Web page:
Giguere’s style is out-dated. Hiller’s is more advanced and more suited for 2010 hockey. Giguere’s rebound control has suffered over the last two seasons as a direct result of his strict “blocking” style and his inability to adjust or refine that style over the last two years. But Hiller’s style has blossomed in just a few short seasons because there is more efficiency in the technique that must be used to succeed at this level.
Looking just at their stats, you’ll never be able to prove what I just explained. I’ve already tried. Giguere’s statistics were very solid two seasons ago, but that won’t show us anything about his rebound control problems over the last two years. Ultimately, all you can do is trust me when I say Hiller has improved over the last two years and Giguere has significantly slowed down as a direct result of technique, not talent.
This brings us to the meat of the class; the fantasy diagnosis. There is considerable evidence to support me when I say Hiller will easily be the starting goalie on Opening Night. Not only was his playoff run more than enough to warrant this, but Anaheim is known to ride the hot goaltender. And since Hiller has been “hot” since about mid-March, the off-season won’t act as a penalty towards him and he will deservingly be considered the starter.
Now everyone knows Giguere’s beefy contract forces the Ducks to play him as much as possible. I don’t need to discuss those reasons here. Therefore, expect Randy Carlyle to use the code phrases “the best goalie will play…” and that they will be “riding the hot goalie…” all season long. This is a smart move for a number of reasons.
First of all, there’s now a “healthy competition” between the two goalies. Secondly, there are no guarantees for either one of them, so neither will become complacent by expecting to play every game. Both know that they are only a string of two or three wins before they get handed the reins for a longer stretch of time. Finally, this forces both goalies to compete at the highest level, game in and game out. Regardless of their personal friendship, both will want to out-perform the other and prove they should be the go-to guy on a team that can go deep in the playoffs.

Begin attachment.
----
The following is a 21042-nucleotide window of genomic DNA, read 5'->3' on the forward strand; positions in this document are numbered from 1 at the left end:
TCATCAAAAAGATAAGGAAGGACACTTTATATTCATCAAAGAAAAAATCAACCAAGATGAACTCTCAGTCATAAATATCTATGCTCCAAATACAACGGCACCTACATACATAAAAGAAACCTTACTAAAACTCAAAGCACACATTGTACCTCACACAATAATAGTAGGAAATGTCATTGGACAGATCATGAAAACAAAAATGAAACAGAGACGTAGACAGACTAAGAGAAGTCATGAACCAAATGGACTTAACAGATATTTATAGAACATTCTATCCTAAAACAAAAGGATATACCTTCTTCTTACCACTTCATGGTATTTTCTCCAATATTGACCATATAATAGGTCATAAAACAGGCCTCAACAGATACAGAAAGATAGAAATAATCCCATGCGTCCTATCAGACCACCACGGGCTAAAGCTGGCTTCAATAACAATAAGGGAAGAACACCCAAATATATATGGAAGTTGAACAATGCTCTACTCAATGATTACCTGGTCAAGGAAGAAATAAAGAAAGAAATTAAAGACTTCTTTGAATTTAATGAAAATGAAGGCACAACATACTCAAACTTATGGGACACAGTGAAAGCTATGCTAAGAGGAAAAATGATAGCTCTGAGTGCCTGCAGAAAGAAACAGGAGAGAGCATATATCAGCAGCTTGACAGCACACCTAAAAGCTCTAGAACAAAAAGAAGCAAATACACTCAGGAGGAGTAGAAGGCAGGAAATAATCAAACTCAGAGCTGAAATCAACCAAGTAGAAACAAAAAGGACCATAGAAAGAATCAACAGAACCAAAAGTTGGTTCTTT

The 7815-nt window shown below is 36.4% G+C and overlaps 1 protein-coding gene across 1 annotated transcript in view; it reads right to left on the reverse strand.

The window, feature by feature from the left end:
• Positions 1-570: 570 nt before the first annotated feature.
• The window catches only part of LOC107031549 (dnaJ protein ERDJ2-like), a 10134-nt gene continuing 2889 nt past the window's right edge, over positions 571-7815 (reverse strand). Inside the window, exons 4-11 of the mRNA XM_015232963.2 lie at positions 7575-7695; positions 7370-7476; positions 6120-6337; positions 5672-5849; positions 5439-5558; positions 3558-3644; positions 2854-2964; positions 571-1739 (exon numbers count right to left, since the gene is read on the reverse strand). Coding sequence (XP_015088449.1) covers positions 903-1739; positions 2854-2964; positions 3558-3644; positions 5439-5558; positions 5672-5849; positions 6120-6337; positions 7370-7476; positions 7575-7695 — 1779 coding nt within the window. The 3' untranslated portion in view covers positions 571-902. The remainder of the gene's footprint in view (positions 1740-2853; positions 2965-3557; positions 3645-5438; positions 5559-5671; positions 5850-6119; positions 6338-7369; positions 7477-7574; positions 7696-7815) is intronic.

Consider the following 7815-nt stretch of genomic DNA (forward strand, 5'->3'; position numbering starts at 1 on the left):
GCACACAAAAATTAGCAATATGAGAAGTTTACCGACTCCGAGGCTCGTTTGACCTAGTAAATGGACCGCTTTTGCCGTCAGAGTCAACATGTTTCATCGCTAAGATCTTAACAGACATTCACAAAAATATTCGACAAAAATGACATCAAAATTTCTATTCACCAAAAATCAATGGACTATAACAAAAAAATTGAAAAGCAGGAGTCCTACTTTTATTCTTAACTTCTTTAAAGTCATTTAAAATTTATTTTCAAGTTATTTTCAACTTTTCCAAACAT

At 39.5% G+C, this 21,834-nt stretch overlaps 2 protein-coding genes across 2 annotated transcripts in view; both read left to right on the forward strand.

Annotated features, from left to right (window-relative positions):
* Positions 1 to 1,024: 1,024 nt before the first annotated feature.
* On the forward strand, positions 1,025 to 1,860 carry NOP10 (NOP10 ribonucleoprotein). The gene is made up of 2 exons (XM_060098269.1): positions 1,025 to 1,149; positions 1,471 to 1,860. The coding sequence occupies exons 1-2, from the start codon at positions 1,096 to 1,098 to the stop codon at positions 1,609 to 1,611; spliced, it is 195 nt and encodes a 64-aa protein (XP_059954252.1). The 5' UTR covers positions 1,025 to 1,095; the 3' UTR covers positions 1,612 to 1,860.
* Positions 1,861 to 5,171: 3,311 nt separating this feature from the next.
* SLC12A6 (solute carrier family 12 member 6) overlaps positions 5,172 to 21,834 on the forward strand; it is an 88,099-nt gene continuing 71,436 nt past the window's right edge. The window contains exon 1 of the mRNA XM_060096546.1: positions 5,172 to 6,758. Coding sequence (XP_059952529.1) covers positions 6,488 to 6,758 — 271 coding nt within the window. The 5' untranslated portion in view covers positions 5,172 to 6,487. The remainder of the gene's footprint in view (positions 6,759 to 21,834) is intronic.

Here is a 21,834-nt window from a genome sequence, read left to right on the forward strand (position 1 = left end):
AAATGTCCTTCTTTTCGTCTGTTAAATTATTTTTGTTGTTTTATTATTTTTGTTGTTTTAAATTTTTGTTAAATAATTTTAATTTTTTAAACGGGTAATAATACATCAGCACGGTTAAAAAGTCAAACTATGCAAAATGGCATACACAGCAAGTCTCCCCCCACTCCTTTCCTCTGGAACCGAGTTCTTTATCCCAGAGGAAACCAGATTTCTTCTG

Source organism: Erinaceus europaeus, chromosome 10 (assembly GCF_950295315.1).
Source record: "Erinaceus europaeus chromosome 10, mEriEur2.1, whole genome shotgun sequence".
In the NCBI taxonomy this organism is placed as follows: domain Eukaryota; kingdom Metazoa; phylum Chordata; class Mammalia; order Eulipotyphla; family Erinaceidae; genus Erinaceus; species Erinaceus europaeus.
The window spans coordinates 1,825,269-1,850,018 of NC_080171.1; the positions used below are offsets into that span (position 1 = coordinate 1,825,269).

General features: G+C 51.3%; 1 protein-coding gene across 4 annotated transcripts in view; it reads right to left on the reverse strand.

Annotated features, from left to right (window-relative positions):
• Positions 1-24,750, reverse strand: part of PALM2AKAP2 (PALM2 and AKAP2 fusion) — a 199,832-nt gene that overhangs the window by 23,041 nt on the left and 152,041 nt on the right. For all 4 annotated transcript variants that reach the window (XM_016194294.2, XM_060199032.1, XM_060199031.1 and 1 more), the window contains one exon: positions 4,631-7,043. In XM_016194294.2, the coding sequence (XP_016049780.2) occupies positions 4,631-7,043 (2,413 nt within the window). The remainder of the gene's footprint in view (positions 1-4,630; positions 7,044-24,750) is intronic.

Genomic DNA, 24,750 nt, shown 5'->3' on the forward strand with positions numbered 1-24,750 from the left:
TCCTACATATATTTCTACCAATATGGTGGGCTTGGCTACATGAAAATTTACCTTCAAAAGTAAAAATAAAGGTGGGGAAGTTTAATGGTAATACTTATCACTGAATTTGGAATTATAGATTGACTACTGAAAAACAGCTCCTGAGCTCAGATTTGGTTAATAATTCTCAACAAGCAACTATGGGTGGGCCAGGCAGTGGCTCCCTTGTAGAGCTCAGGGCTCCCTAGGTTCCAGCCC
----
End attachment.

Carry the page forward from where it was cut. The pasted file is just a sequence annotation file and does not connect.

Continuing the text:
There are a few things I want to point out before revealing the bottom line. First of all, remember that they both turned into excellent netminders because of their hard work with Francois Allaire. Now that Allaire is gone, they both have to help each other out by working on the butterfly aspects that they developed with Allaire. I’m not sure who their new goalie coach will be, but that will have a direct impact on their overall numbers. Will Giguere be open to refining or changing some aspects of his blocking style? Will he embrace a new coach and have a good attitude? These are important questions to ask and ones that I wish I had the answer for.
Secondly, Hiller’s age is important to discuss. At 27 years old, he’s far from a “youngster” in the league. Even though he’s only been playing for two seasons, he has more experience than most goalies his age. His experiences playing in Switzerland were a major reason why his performance in the playoffs seemed so impressive. So don’t treat Hiller like a 22 or 23-year old superstar. He is a legitimate elite goalie rounding into top form at the right time.
Finally, and probably of least importance by a mile, is the type of leg pads they wear. Giguere likes those beyond-stiff Reebok Premiere III pads, whereas Hiller wears the new Koho 700 pads. Why in the world would I bring this up? Rebound control! Reebok pads give up juicy rebounds, traditional pads deaden shots. Just watch this video to see what makes Hiller’s pads a lot more beneficial to his hybrid butterfly style:
So the bottom line from a fantasy perspective is this: Hiller will start close to 55 games and perform admirably well and post great stats. He’ll have some shutouts along the way and should remain fairly consistent in front of a solid defense. Giguere will play close to 30 games and post solid statistics, but will post a save percentage around .912 and at no point will he be able to re-claim the starting job from Hiller. I see a lot of issues coming up with Giguere’s focus, his rebound control and his overall ability.
*Keep an eye on their save percentage while shorthanded. This will prove a lot about their ability to make saves by using solid secondary movements.